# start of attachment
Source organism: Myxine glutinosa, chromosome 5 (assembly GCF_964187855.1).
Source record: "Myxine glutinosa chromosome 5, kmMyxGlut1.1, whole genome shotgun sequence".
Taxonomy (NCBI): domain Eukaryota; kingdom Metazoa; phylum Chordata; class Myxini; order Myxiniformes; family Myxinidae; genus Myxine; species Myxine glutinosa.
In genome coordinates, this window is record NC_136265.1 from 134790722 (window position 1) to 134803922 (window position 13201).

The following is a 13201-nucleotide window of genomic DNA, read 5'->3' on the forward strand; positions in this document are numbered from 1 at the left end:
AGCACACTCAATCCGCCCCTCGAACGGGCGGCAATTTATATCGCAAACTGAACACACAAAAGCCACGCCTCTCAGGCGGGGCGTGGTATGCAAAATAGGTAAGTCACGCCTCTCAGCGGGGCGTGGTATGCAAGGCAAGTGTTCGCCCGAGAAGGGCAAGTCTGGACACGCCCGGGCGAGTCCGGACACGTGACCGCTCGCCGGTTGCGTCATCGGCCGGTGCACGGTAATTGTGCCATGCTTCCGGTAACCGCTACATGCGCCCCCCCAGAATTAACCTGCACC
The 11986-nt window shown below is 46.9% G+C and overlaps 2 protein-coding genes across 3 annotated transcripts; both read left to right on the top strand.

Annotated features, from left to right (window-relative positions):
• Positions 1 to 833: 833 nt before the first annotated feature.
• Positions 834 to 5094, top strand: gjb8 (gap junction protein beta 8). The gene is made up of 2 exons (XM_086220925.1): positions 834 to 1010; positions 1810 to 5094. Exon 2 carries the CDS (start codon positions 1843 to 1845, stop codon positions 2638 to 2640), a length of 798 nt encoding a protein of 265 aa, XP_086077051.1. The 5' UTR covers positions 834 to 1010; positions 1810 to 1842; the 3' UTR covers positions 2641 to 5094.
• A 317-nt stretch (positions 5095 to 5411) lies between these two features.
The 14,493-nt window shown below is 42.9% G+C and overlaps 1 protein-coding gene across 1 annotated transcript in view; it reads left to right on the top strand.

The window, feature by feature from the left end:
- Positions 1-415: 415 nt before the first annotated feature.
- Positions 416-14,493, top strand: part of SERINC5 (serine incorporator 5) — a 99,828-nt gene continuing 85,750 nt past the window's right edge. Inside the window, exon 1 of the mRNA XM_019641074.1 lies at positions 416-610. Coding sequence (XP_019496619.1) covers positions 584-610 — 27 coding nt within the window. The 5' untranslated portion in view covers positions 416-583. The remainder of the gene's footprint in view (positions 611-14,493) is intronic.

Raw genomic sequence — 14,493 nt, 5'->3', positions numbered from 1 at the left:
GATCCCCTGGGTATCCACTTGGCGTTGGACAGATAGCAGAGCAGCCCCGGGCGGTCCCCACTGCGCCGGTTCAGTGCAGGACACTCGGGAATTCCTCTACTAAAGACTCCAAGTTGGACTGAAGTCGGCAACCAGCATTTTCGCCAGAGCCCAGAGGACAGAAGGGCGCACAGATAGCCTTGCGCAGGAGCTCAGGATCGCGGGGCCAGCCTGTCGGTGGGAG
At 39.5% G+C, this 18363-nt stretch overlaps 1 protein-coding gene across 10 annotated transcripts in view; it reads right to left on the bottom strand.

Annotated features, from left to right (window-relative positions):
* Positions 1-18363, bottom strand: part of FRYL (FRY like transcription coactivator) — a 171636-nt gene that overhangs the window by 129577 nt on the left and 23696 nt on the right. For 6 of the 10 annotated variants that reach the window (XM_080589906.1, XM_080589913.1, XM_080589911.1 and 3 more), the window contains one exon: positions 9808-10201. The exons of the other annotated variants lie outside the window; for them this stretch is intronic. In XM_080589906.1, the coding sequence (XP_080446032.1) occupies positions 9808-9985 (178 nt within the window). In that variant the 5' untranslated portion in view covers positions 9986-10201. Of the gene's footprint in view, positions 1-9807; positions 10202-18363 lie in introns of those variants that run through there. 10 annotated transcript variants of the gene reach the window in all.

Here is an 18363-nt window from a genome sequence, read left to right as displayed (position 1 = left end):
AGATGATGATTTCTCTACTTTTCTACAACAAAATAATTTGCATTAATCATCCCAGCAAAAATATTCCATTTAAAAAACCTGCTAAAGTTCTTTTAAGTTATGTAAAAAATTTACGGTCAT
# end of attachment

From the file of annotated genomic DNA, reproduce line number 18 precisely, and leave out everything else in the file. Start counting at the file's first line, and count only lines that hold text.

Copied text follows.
At 39.5% G+C, this 18363-nt stretch overlaps 1 protein-coding gene across 10 annotated transcripts in view; it reads right to left on the bottom strand.